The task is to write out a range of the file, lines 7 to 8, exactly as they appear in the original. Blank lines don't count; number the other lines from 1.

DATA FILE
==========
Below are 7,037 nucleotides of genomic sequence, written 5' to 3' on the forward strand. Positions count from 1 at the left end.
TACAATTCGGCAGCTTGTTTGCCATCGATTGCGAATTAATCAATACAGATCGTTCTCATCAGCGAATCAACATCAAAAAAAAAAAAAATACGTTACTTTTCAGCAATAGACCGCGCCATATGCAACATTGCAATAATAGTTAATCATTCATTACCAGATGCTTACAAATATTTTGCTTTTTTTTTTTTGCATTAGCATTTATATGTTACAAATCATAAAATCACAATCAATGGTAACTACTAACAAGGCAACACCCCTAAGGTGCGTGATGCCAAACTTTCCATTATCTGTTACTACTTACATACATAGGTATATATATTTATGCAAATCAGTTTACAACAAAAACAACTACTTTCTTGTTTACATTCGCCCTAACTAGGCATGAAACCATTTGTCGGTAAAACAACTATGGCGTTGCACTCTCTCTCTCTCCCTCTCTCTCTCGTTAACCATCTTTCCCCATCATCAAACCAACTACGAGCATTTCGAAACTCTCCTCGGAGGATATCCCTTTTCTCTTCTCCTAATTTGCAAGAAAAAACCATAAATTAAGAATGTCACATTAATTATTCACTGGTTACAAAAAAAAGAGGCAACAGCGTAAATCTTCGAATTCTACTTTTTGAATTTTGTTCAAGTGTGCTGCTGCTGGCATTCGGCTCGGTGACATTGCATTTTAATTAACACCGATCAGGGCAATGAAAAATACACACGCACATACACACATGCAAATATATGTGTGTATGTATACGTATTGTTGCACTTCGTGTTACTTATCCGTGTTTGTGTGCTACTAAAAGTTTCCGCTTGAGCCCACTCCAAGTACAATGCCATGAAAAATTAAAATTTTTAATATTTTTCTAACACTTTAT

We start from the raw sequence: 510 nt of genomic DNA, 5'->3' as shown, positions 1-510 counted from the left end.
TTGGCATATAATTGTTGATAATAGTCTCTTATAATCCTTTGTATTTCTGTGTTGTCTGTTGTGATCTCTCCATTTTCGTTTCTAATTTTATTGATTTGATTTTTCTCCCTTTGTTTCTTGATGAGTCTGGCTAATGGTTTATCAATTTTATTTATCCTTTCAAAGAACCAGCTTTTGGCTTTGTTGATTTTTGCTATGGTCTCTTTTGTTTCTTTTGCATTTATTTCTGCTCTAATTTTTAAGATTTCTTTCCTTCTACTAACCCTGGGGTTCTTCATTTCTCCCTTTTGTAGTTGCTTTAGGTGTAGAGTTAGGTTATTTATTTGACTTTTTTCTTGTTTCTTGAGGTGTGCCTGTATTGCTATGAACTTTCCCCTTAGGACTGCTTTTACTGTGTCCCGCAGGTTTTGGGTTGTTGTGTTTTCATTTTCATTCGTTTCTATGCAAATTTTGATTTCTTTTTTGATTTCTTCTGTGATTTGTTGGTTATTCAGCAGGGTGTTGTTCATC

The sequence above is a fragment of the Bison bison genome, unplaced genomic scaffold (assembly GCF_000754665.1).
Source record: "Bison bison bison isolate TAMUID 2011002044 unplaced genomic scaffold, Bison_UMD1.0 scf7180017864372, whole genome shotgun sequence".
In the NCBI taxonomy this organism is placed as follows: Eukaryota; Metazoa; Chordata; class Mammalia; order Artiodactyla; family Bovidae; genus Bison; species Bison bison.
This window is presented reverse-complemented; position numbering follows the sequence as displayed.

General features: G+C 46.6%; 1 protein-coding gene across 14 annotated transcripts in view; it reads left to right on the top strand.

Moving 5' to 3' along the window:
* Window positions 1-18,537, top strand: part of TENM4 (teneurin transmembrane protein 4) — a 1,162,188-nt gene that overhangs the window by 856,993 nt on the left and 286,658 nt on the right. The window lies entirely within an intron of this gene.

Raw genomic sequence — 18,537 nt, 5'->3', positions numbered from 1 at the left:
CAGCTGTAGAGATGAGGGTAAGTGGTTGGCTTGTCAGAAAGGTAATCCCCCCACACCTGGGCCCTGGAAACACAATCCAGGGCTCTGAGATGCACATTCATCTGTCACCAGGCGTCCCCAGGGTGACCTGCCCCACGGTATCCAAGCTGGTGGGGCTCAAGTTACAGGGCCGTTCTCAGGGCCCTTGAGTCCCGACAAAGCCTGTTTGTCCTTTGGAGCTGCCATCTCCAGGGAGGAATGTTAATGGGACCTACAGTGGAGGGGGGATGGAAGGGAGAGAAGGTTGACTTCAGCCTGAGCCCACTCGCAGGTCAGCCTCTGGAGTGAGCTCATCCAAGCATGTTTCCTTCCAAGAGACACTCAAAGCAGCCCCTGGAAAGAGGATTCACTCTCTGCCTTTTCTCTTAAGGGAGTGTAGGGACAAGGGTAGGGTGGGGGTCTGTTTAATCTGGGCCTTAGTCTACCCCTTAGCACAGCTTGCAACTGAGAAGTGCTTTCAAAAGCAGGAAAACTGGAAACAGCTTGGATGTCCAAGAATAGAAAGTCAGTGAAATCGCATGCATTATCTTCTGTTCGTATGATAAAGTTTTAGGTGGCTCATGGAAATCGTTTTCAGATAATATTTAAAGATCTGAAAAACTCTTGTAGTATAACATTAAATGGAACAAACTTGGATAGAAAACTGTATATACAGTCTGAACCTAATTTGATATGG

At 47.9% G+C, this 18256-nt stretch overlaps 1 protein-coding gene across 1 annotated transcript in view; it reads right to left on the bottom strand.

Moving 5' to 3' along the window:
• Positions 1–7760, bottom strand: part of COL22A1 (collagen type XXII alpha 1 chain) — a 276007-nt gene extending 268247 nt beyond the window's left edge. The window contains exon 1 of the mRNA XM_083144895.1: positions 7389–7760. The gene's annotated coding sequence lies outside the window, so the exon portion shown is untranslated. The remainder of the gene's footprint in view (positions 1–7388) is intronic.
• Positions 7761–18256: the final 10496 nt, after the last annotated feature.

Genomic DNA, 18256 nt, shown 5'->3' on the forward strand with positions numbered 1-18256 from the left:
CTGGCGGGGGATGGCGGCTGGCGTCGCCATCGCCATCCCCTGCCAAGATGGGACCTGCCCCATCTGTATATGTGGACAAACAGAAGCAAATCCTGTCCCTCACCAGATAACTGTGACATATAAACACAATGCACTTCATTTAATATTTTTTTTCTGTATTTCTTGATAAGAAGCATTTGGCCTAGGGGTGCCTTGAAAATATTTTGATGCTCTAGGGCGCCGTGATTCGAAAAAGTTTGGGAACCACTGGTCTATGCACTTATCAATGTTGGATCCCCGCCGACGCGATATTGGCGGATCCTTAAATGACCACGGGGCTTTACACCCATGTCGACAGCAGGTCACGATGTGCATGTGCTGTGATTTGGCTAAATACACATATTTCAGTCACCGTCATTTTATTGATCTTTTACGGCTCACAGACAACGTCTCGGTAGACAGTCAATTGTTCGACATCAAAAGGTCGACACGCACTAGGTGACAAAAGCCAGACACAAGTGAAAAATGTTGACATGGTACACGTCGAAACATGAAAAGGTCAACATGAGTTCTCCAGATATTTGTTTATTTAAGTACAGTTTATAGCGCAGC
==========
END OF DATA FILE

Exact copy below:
In the NCBI taxonomy this organism is placed as follows: Eukaryota; Metazoa; Chordata; class Mammalia; order Artiodactyla; family Bovidae; genus Bison; species Bison bison.
This window is presented reverse-complemented; position numbering follows the sequence as displayed.